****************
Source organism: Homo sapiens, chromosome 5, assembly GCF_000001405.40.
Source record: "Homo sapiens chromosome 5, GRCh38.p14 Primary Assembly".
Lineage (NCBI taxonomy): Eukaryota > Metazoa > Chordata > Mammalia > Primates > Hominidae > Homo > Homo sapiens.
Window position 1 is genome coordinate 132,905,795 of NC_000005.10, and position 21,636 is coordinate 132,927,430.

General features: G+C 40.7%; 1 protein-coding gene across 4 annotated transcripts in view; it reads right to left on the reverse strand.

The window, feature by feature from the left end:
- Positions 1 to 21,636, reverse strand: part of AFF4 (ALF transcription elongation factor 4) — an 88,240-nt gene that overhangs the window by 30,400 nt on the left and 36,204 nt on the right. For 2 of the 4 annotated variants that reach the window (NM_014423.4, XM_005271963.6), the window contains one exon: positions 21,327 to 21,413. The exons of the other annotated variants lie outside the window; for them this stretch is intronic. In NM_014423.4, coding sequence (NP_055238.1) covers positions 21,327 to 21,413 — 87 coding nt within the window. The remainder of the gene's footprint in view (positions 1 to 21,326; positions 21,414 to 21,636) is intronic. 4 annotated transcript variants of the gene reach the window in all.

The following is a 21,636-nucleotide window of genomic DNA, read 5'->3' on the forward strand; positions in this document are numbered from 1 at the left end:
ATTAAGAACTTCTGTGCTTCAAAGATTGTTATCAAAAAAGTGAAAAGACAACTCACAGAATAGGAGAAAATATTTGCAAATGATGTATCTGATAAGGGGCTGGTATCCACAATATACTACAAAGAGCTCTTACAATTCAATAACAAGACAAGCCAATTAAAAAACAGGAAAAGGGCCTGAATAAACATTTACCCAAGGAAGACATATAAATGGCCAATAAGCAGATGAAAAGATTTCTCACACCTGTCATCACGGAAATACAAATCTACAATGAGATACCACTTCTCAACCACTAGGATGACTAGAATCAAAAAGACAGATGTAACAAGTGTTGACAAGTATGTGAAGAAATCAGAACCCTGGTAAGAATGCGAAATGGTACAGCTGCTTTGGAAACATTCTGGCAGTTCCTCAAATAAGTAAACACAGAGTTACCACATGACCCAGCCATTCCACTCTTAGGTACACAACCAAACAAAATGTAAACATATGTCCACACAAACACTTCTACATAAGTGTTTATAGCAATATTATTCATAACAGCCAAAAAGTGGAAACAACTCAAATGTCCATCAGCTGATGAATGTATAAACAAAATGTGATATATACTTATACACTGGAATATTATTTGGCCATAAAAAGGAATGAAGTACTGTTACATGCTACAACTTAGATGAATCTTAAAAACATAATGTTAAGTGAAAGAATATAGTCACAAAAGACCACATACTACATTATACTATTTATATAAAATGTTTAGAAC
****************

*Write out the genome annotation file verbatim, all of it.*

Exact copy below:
Source organism: Homo sapiens, chromosome 5, assembly GCF_000001405.40.
Source record: "Homo sapiens chromosome 5, GRCh38.p14 Primary Assembly".
Lineage (NCBI taxonomy): Eukaryota > Metazoa > Chordata > Mammalia > Primates > Hominidae > Homo > Homo sapiens.
Window position 1 is genome coordinate 132,905,795 of NC_000005.10, and position 21,636 is coordinate 132,927,430.

General features: G+C 40.7%; 1 protein-coding gene across 4 annotated transcripts in view; it reads right to left on the reverse strand.

The window, feature by feature from the left end:
- Positions 1 to 21,636, reverse strand: part of AFF4 (ALF transcription elongation factor 4) — an 88,240-nt gene that overhangs the window by 30,400 nt on the left and 36,204 nt on the right. For 2 of the 4 annotated variants that reach the window (NM_014423.4, XM_005271963.6), the window contains one exon: positions 21,327 to 21,413. The exons of the other annotated variants lie outside the window; for them this stretch is intronic. In NM_014423.4, coding sequence (NP_055238.1) covers positions 21,327 to 21,413 — 87 coding nt within the window. The remainder of the gene's footprint in view (positions 1 to 21,326; positions 21,414 to 21,636) is intronic. 4 annotated transcript variants of the gene reach the window in all.

The following is a 21,636-nucleotide window of genomic DNA, read 5'->3' on the forward strand; positions in this document are numbered from 1 at the left end:
ATTAAGAACTTCTGTGCTTCAAAGATTGTTATCAAAAAAGTGAAAAGACAACTCACAGAATAGGAGAAAATATTTGCAAATGATGTATCTGATAAGGGGCTGGTATCCACAATATACTACAAAGAGCTCTTACAATTCAATAACAAGACAAGCCAATTAAAAAACAGGAAAAGGGCCTGAATAAACATTTACCCAAGGAAGACATATAAATGGCCAATAAGCAGATGAAAAGATTTCTCACACCTGTCATCACGGAAATACAAATCTACAATGAGATACCACTTCTCAACCACTAGGATGACTAGAATCAAAAAGACAGATGTAACAAGTGTTGACAAGTATGTGAAGAAATCAGAACCCTGGTAAGAATGCGAAATGGTACAGCTGCTTTGGAAACATTCTGGCAGTTCCTCAAATAAGTAAACACAGAGTTACCACATGACCCAGCCATTCCACTCTTAGGTACACAACCAAACAAAATGTAAACATATGTCCACACAAACACTTCTACATAAGTGTTTATAGCAATATTATTCATAACAGCCAAAAAGTGGAAACAACTCAAATGTCCATCAGCTGATGAATGTATAAACAAAATGTGATATATACTTATACACTGGAATATTATTTGGCCATAAAAAGGAATGAAGTACTGTTACATGCTACAACTTAGATGAATCTTAAAAACATAATGTTAAGTGAAAGAATATAGTCACAAAAGACCACATACTACATTATACTATTTATATAAAATGTTTAGAAC